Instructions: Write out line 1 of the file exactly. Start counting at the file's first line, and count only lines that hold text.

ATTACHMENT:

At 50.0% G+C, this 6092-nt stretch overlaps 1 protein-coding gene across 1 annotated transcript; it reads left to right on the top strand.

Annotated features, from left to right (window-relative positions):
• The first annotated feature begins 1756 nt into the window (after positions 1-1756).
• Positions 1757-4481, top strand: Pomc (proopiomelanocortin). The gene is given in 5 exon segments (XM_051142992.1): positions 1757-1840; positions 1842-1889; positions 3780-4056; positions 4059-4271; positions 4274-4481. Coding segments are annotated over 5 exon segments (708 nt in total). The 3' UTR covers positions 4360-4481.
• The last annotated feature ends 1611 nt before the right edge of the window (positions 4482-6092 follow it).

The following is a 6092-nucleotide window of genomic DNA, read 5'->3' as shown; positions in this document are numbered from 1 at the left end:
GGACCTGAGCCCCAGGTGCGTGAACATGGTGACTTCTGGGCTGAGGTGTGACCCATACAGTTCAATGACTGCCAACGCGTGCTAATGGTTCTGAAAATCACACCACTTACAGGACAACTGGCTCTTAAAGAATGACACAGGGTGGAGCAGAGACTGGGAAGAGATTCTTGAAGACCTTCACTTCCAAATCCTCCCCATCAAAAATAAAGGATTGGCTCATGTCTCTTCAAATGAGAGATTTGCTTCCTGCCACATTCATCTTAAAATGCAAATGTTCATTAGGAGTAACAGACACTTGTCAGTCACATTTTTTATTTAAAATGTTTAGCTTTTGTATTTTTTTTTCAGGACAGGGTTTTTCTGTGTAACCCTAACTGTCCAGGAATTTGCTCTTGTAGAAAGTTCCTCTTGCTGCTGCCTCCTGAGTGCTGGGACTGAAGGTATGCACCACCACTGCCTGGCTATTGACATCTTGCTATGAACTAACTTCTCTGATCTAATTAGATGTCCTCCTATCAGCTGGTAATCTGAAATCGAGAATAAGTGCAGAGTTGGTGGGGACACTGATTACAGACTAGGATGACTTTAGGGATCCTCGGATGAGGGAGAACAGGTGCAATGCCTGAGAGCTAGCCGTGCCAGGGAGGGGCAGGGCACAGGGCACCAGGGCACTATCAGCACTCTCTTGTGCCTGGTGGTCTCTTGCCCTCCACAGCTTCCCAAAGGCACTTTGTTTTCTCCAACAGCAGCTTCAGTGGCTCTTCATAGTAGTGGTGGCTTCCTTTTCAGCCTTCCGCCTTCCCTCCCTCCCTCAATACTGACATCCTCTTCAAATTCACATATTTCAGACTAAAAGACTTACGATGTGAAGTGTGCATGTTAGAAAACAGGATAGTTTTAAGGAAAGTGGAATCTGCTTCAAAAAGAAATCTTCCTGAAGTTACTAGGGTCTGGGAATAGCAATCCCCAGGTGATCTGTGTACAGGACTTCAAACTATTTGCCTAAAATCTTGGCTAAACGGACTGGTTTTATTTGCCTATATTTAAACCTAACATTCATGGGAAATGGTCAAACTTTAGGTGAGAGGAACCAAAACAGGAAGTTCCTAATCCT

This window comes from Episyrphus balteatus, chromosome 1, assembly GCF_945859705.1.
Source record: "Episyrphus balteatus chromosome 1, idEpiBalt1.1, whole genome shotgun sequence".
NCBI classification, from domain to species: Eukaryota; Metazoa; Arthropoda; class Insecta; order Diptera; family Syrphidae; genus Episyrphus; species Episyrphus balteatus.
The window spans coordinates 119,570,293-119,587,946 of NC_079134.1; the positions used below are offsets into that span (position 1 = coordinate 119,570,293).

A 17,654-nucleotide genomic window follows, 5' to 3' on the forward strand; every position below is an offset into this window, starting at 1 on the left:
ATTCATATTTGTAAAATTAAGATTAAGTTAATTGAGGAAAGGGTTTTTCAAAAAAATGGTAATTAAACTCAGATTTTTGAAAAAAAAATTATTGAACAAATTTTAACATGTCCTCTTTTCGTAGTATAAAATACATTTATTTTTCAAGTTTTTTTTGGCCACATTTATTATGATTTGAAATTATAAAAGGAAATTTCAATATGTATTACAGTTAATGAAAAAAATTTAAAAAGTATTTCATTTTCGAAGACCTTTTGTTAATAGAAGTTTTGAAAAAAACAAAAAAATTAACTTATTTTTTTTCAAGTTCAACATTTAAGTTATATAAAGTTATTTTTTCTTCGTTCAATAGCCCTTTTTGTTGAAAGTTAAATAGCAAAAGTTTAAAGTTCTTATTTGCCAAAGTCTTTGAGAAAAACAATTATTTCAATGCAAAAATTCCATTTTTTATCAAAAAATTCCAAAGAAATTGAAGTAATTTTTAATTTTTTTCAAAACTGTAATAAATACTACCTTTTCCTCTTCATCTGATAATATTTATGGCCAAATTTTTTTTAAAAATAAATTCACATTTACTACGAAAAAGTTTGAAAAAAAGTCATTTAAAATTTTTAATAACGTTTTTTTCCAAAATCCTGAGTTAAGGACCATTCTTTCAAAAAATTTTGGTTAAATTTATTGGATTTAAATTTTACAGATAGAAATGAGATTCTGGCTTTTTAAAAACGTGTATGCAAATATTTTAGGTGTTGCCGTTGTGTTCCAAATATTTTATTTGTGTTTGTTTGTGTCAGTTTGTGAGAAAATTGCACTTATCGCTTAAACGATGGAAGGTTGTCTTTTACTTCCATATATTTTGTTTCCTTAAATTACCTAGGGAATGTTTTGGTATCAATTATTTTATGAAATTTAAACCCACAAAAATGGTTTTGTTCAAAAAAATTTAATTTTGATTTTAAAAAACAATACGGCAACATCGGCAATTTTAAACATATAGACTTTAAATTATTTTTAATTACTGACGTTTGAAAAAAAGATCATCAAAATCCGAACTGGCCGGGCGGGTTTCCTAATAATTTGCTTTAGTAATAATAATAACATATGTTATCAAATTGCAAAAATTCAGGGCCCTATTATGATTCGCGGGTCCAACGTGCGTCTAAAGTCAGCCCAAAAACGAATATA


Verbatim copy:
At 50.0% G+C, this 6092-nt stretch overlaps 1 protein-coding gene across 1 annotated transcript; it reads left to right on the top strand.